It is almost a year ago that South Africa was downgraded to junk status by S&P and Fitch following the midnight axing of then Finance Minister Pravin Gordhan. Last week it was Gordhan who was doing the sacking in his new capacity as Public Enterprises minister. He replaced the board at struggling state-owned arms company Denel, the second SOE to get a new board this year (following Eskom) as the governance clean-up continues under President Ramaphosa.

In other words, among emerging markets, South Africa is increasingly standing out, and this time for the right reasons. After years of deterioration, governance is improving and economic reforms are in the pipeline. There are clearly still huge problems. The process of undoing the political and policy damage of the past few years has just begun, while the country’s deep historical structural problems and legacy of racial exclusion still need addressing.

The World Bank’s latest update on South Africa highlights that it has the highest income inequality (Gini coefficient) of all countries measured, while its low skill levels, dependence on commodity exports and weak integration into global supply chains constrain the country’s growth potential. Crucially, the World Bank argues that slow growth and high inequality are mutually reinforcing: inequality leads to “contestation for resources (through taxation, expropriation, corruption and crime)”, which in turn discourages the investment and job creation needed to reduce inequality.

One quick-win to boosting investment and creating jobs is restoring certainty in the key mining sector. Reports that talks towards a revised mining charter are progressing well and expected to be concluded soon are very encouraging. Given the huge amount of upfront capital investment needed to build a mine, regulatory certainty is crucial. Nobody can predict the future, but the greater the likelihood that regulatory goalposts could be shifted during the decades-long life of a new mine, the smaller the chance investors will put up the capital for it (or the higher the expected return will have to be to justify the risk).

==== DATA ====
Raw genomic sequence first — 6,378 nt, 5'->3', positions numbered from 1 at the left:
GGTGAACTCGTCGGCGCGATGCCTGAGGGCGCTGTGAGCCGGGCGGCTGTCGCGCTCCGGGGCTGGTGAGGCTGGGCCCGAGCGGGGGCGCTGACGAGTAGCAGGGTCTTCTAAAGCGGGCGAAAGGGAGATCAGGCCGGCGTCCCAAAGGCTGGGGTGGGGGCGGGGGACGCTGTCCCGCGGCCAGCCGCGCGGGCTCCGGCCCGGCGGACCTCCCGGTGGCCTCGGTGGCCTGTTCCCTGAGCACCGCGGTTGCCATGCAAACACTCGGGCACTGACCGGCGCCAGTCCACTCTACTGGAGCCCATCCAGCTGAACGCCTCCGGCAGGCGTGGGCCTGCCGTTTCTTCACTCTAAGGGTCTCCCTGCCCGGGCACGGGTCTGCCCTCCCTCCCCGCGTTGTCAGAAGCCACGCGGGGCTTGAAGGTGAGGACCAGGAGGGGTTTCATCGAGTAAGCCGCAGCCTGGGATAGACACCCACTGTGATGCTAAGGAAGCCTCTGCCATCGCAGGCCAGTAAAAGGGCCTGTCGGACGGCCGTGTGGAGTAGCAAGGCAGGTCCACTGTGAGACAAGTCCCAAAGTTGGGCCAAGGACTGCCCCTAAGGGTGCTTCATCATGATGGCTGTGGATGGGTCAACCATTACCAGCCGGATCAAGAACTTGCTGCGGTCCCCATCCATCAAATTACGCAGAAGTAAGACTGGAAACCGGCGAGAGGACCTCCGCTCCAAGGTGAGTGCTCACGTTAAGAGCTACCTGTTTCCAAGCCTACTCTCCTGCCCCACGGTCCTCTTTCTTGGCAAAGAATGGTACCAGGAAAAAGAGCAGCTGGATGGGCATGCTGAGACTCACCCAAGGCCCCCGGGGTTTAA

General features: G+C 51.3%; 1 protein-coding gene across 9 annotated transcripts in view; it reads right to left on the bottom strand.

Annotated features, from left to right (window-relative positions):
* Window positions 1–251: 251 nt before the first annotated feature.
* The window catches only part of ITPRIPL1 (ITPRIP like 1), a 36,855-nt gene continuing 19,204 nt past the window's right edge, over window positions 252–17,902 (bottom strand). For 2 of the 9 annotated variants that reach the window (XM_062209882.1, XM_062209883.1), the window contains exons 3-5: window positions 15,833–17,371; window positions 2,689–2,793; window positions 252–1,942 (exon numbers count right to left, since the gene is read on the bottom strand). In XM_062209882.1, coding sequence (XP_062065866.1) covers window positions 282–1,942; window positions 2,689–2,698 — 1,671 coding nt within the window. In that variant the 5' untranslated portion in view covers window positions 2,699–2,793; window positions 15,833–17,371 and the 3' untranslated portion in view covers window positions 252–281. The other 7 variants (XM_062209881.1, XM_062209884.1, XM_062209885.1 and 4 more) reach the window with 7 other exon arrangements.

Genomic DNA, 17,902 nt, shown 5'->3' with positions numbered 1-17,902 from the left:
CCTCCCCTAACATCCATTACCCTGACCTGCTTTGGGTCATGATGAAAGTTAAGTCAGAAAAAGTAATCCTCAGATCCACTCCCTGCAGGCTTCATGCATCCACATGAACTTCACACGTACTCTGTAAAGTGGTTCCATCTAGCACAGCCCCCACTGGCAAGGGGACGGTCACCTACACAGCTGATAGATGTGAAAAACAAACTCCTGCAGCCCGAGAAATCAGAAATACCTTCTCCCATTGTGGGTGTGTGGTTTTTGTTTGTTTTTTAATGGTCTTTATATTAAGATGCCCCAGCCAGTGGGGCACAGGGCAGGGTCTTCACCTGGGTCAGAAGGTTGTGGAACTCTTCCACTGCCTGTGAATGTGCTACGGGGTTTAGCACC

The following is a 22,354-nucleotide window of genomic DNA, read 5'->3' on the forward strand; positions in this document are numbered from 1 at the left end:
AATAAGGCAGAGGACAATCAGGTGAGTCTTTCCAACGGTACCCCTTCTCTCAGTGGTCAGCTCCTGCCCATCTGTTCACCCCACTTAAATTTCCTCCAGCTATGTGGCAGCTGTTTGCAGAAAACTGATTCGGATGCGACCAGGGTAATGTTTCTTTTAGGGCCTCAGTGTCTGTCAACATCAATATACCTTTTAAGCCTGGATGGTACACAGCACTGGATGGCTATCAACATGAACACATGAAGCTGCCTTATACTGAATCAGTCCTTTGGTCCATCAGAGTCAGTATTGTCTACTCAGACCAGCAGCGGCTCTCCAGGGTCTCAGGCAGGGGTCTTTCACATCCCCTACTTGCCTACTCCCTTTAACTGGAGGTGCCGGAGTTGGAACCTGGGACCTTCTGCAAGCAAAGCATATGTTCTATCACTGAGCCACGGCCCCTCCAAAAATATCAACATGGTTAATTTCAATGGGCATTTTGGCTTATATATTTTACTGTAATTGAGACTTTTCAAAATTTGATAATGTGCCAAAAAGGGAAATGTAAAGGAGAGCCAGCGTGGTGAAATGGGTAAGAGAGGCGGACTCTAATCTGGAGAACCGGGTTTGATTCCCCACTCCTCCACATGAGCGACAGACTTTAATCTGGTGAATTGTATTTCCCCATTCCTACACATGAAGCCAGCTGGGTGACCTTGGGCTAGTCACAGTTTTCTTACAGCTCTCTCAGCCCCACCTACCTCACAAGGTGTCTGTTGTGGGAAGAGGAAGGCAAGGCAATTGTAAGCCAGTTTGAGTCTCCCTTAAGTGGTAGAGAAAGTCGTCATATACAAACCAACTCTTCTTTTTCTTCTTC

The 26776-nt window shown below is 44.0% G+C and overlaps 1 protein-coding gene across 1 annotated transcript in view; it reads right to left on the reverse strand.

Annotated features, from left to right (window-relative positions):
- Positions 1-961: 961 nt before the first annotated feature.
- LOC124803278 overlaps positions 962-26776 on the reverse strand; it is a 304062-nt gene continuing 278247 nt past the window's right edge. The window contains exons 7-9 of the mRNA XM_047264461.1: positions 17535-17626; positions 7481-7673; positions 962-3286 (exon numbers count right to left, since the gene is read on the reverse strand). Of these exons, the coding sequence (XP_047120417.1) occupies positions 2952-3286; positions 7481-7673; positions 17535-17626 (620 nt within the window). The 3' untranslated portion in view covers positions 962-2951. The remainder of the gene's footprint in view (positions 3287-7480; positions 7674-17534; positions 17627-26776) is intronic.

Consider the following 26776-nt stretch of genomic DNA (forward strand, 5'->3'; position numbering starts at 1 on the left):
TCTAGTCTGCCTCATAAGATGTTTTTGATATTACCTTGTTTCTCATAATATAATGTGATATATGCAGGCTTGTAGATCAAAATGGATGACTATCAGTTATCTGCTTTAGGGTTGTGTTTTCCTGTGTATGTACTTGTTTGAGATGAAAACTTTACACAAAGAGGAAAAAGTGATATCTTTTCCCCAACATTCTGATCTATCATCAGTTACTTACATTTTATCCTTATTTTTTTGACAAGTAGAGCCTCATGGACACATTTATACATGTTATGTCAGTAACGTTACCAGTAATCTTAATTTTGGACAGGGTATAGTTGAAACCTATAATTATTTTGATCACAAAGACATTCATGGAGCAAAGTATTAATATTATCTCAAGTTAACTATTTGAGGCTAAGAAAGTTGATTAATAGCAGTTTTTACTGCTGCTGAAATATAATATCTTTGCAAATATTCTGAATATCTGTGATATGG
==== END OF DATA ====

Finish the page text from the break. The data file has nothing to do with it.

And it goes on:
The mining production numbers released last week showed a 3.1% year-on-year uptick in output, largely from iron ore mines. But on a longer-term view, total mining production is still below 2008 levels, and shows no sign of improvement. Gold production’s downward trend remains intact, but at least our athletes in the Gold Coast have been producing gold.

Despite South Africa’s serious long-term challenges, optimism has increased in the short term and the rand reflects this, having rallied more than its peer currencies since December and falling by less as the dollar perked up and emerging markets came into the spotlight for the wrong reasons last week.


However, South African bond yields don’t seem to price in excessive optimism yet. Even after the latest round of sanctions, Russian bond yields are still lower than South Africa’s. Investors are pricing lower credit risk and lower expected inflation in Russia over the next ten years than in South Africa. Russia enjoys a higher sovereign credit rating than South Africa after the recent surprise ratings upgrade by S&P and its government debt levels are lower.

But Russia defaulted on its debt in the late 1990s, so it hardly has a pristine credit record. Meanwhile, the South African Reserve Bank has proven its commitment to fighting inflation again and again. Investors are clearly still attaching a sizable risk premium to South African bonds, and if this diminishes as investors see more evidence of improvement, bonds should rally.